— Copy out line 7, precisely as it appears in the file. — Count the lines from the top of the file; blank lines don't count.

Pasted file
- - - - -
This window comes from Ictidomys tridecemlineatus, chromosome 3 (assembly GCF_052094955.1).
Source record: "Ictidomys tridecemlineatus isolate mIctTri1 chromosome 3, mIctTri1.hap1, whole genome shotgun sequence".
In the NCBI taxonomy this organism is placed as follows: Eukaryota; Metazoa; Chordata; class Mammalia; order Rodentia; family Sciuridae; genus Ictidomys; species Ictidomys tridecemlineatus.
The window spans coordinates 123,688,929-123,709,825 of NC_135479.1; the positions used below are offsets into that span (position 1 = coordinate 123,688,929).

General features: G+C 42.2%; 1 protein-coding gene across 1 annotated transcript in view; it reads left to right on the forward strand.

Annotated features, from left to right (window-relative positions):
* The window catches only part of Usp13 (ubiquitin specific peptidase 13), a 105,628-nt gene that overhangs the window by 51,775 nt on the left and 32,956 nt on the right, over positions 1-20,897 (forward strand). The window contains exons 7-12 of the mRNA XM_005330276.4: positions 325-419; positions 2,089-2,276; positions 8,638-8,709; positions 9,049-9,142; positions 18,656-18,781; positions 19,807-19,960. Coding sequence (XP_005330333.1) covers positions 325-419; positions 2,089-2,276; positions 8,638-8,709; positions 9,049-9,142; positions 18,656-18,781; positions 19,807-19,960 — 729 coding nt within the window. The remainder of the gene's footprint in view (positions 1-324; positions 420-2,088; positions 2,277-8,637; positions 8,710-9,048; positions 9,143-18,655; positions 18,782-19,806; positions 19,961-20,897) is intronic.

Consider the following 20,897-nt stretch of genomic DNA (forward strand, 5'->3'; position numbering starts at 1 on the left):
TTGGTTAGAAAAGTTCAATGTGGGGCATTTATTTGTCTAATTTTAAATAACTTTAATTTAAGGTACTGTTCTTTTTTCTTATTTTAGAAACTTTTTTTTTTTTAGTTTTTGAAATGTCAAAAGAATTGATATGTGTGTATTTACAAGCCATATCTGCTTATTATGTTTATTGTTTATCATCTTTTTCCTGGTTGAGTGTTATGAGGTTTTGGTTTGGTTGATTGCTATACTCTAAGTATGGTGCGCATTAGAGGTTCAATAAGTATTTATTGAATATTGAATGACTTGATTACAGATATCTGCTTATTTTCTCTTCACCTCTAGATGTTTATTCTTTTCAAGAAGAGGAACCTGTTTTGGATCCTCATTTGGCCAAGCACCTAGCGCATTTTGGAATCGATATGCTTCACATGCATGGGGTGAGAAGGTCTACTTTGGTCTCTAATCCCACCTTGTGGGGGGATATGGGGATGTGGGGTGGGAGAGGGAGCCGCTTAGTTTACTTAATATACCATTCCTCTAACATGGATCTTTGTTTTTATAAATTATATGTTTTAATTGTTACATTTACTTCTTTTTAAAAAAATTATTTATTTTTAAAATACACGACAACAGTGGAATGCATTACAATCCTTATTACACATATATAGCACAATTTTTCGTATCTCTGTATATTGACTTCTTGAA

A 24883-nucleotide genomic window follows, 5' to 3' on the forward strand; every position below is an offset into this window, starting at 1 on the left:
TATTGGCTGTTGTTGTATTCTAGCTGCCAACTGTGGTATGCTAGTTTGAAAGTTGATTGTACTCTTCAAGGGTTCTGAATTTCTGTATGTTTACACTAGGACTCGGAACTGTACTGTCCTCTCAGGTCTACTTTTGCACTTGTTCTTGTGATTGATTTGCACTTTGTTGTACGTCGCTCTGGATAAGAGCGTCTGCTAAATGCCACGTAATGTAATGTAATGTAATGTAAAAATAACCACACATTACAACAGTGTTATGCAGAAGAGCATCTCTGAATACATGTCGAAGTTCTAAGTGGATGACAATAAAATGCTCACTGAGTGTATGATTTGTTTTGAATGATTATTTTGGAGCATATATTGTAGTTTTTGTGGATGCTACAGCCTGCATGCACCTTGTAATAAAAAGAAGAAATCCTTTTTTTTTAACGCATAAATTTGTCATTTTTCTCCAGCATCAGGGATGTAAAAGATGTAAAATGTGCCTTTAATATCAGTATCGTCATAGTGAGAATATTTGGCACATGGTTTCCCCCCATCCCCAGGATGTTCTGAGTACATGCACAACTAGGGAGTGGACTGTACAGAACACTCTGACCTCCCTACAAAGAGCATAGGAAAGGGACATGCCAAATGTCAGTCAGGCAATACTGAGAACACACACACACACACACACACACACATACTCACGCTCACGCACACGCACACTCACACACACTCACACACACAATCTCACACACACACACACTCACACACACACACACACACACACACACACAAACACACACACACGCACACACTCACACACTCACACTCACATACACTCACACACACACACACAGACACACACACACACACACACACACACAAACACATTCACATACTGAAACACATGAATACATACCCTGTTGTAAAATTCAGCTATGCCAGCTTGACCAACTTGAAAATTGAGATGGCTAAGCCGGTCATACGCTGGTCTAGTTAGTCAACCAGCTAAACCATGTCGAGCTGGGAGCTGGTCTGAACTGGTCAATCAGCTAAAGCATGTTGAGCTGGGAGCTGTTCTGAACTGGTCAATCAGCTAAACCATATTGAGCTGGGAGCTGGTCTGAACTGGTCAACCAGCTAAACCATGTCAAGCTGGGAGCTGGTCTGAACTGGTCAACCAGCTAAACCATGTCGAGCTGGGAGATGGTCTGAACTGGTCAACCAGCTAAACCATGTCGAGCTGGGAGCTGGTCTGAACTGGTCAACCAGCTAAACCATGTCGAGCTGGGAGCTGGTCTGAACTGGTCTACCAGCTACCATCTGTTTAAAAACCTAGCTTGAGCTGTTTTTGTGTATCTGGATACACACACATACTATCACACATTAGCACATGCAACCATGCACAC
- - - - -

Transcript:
* The window catches only part of Usp13 (ubiquitin specific peptidase 13), a 105,628-nt gene that overhangs the window by 51,775 nt on the left and 32,956 nt on the right, over positions 1-20,897 (forward strand). The window contains exons 7-12 of the mRNA XM_005330276.4: positions 325-419; positions 2,089-2,276; positions 8,638-8,709; positions 9,049-9,142; positions 18,656-18,781; positions 19,807-19,960. Coding sequence (XP_005330333.1) covers positions 325-419; positions 2,089-2,276; positions 8,638-8,709; positions 9,049-9,142; positions 18,656-18,781; positions 19,807-19,960 — 729 coding nt within the window. The remainder of the gene's footprint in view (positions 1-324; positions 420-2,088; positions 2,277-8,637; positions 8,710-9,048; positions 9,143-18,655; positions 18,782-19,806; positions 19,961-20,897) is intronic.